Goodbye Ghana

1 07 2009

Ada Foah sunsetI didn’t actually cry, but I was close to it saying goodbye to people who’ve become close friends. And now I’m sitting in my mother’s dining room listening to a couple of Ghanaian hip-life tracks and thinking fondly about the noise, heat, colour and chaos that is Ghana. I’m also trying to avoid thinking about the next phase of my life looming ahead.

For years I was nervous about visiting Africa, partly because almost everyone I knew who had visited came back claiming to have “fallen in love” with the continent. I was a bit dubious about how one could fall in love with an entire continent, especially when they had usually only visited a single country. But, generally averse to forming strong emotional connections, I wasn’t going to take any risks. My initial impressions of Ghana lulled me into a false sense of security; the litter everywhere, the low, nondescript houses and the lack of impressive scenery left me cold. However Ghana (and I’d never dream of speaking for Africa) is a subtle seductress, wiling her way into your affections through subtle charms. Her flaws are so glaring that after a while you stop noticing them and the humour and good nature of the people, the vibrancy of colours and crowds as well as the heat that engulfs you like a comfort blanket all start to wear down your resistance. Add to that the companionship of a network of fellow volunteers who are kind, witty, clever and engaging as well as sharing most of my values (and some of my interests) and I will admit I was beguiled. I’ll miss Ghana, but I’ll miss my friends more.

Xmas DancingSome great memories will include travelling through the rural Upper East Region on the back of Agnieszka’s motorbike, dancing at the Navrongo St Patrick’s party, spending time in Salaga and with the old Salaga crew, possibly my best Christmas ever on the coast, dinner parties at the Peace Corps house with Kim, Fred and random Peace Corps vols, visiting schools in Bongo, helping with the distribution in Walewale, travelling up and down between Tamale and Bolga by tro-tro (including one dramatic breakdown), interminable Nigerian movies on interminable STC bus trips to and from Accra, learning to be patient while explaining what seems to me to be the obvious, teaching a class of 24 about Word and Excel with only 8 computers (some of which had Danish keyboards to confuse things), smiling children shouting “hello” and waving, discussing random things for hours with Fred and sitting in a spot with a book and a beer. The best aspect has been the other volunteers, perhaps the worse not having enough to do. I’ve learnt to cope with not having flowing water, dodgy electricity and having to burn my garbage (nearly killing Fred in the process).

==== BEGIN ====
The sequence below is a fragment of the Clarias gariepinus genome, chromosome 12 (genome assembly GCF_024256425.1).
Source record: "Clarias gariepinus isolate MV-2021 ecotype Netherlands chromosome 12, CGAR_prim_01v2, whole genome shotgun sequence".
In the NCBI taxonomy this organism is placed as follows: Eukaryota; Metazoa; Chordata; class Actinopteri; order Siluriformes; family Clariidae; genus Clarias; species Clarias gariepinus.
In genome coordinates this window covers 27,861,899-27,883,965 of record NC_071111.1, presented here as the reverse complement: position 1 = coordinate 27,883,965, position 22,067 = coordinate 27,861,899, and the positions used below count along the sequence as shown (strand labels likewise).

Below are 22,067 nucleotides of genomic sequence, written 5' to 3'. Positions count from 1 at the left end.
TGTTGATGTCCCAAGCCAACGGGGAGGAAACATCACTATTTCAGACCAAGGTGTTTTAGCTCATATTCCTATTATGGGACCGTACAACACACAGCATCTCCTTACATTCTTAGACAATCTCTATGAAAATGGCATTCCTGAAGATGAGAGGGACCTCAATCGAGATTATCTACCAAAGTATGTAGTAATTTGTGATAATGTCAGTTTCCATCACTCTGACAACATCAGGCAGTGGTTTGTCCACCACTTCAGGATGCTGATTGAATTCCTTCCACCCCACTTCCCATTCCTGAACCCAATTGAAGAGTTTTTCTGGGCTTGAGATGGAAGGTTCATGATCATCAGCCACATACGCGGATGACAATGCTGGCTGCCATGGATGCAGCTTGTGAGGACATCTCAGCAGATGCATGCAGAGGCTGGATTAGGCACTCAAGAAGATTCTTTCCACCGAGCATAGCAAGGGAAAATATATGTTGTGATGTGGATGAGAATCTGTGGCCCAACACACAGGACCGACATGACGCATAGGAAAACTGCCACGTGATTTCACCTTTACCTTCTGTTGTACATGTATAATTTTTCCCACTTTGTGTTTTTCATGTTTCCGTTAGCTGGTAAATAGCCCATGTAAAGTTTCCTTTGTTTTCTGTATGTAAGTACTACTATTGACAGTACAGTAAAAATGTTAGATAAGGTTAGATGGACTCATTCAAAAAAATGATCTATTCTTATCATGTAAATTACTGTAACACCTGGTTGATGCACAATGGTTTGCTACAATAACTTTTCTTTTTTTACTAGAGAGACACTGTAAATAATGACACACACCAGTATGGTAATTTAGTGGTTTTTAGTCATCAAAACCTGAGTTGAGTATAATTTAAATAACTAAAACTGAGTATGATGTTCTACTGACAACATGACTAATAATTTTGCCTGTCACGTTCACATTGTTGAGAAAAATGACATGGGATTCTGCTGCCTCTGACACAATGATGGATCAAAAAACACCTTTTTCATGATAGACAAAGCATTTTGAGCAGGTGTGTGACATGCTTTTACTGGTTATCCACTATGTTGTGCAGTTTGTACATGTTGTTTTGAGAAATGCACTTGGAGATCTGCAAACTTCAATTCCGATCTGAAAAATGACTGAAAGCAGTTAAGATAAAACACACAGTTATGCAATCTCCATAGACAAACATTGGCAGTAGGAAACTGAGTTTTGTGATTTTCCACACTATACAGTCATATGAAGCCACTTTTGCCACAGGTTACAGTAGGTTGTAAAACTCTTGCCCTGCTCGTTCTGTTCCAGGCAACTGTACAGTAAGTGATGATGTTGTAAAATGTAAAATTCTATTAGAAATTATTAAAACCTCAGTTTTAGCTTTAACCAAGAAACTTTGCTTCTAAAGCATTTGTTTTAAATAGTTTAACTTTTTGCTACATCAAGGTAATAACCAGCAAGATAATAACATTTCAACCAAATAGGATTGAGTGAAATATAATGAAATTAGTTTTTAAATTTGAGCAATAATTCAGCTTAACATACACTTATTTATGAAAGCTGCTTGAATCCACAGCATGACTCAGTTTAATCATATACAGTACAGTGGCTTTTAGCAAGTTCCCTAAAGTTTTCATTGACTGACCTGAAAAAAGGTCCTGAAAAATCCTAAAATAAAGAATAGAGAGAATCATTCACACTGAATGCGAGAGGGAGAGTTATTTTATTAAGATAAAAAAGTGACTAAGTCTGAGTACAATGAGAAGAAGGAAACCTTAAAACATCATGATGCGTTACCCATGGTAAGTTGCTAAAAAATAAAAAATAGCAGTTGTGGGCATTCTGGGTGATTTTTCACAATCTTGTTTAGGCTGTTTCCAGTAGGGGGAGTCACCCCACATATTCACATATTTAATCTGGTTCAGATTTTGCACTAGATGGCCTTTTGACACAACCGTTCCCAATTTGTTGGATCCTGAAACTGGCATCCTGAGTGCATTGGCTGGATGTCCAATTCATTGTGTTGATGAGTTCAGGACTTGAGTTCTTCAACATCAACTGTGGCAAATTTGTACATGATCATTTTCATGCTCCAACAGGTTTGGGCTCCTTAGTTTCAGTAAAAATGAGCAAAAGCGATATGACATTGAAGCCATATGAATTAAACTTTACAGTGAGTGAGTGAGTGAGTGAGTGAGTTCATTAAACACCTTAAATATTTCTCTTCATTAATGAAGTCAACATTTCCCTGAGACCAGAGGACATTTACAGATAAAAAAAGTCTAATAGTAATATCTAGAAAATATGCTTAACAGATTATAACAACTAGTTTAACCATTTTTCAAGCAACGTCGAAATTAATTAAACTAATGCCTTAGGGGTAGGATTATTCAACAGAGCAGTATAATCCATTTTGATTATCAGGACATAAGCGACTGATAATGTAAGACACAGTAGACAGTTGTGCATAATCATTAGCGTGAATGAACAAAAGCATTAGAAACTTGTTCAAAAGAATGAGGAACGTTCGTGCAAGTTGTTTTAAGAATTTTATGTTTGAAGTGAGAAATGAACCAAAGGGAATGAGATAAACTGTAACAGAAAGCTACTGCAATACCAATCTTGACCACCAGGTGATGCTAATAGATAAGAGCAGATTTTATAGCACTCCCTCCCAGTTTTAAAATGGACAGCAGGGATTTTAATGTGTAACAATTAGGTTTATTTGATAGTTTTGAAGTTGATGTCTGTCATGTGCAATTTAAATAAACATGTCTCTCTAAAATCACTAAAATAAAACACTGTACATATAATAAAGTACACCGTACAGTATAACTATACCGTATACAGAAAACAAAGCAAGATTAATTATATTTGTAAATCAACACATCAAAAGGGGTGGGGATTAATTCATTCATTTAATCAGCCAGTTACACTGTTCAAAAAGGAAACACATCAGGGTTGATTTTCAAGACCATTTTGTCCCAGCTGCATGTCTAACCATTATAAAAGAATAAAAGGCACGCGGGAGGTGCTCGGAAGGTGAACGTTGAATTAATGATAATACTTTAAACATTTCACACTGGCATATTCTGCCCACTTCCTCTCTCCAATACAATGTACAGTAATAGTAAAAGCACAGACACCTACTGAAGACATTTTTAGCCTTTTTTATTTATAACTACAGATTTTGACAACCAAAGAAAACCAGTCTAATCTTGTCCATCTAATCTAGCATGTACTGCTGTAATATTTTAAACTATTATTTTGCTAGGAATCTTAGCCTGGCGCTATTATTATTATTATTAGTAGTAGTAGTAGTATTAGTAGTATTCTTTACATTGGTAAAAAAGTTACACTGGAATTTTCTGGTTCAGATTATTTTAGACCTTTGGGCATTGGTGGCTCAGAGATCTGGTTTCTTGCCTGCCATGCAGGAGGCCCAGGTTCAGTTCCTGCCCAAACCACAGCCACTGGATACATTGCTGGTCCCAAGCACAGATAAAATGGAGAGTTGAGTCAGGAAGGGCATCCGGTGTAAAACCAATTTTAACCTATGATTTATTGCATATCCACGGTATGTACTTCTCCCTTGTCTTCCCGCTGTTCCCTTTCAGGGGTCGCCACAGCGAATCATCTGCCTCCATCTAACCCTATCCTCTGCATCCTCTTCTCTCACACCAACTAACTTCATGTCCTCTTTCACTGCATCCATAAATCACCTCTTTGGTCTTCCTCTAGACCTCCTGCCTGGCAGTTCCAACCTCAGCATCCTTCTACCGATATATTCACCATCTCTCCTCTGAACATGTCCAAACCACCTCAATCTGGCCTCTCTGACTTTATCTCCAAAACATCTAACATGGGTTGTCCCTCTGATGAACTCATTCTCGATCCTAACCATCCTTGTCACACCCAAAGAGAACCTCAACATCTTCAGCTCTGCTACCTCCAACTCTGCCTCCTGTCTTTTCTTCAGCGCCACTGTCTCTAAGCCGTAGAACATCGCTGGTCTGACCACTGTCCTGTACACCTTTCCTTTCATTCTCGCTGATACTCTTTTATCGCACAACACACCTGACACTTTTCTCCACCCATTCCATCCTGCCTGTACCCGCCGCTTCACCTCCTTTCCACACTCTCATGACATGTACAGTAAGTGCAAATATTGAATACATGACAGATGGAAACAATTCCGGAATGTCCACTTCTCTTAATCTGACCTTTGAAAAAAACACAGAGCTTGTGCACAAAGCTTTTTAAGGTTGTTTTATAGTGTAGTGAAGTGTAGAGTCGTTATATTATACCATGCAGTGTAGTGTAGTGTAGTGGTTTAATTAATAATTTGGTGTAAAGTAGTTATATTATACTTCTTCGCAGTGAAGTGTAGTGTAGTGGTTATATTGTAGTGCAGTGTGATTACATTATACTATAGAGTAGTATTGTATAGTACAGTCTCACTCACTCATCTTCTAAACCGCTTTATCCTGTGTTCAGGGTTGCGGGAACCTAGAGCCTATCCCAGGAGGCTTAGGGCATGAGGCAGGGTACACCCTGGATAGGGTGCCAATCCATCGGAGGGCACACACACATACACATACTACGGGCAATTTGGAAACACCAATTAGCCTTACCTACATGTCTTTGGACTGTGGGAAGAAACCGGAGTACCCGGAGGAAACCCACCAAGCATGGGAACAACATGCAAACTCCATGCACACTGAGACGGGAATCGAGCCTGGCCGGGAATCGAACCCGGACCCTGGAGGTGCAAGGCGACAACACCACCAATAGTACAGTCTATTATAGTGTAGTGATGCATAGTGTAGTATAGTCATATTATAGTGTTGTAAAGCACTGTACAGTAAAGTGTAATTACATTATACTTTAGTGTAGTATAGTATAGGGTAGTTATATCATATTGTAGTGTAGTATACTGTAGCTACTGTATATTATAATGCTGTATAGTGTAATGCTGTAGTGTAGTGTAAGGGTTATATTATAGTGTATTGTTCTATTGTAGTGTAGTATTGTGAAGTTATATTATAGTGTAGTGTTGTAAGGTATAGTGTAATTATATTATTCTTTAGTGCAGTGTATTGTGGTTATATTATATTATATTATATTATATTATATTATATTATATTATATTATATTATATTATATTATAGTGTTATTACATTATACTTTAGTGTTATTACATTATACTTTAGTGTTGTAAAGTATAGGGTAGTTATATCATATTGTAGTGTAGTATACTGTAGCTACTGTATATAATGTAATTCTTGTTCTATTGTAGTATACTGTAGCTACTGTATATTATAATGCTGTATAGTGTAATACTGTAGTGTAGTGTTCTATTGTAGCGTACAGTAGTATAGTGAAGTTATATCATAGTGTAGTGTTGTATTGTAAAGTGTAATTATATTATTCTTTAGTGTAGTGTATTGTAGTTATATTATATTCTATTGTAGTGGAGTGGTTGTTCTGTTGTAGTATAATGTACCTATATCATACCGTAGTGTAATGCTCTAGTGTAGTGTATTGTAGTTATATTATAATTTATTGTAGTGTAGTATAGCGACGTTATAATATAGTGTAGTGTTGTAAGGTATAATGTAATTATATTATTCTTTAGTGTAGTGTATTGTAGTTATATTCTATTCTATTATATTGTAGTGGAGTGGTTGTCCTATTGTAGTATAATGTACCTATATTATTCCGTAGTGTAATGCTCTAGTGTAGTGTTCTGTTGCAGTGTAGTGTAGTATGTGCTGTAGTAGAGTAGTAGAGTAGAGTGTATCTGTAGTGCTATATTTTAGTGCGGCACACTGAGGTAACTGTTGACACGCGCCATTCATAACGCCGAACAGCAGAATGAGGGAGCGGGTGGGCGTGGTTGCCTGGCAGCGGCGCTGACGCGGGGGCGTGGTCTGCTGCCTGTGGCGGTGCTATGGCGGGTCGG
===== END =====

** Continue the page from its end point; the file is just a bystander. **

Ghana hosted the Cup of African Nations and held an election while I was here. Both were spectacles and both went well (although Ghana coming 3rd in CAN was a bit of disappointment). I also attended VSO’s bi-annual volunteers’ conference which was a good chance to meet and discuss with other volunteers, plus a chance to Scottish dance and generally enjoy myself.

In my final trip around Ghana she revealed what a beauty she actually is. In four weeks of fairly constant travel we still missed whole regions, but were able to enjoy scenery and wildlife as well as history and architecture. We missed the beaches of the Western Region, the hippo sanctuary in the Upper East and I never got to set foot in the Volta Region, rumoured to be the prettiest in Ghana. I won’t talk about what we did see as I’ve done that in previous posts.

If you’re interested please read the blog (perhaps starting from from here) or look at my photos here




One response

7 07 2010
Re-boarding the responsibility train « The Fat Worm

[…] years since I left HSBC and secure, paid, employment. It’s almost a year since I got back from Ghana, nine months since the start of my PGCE and finally I’m heading back into respectability. From […]

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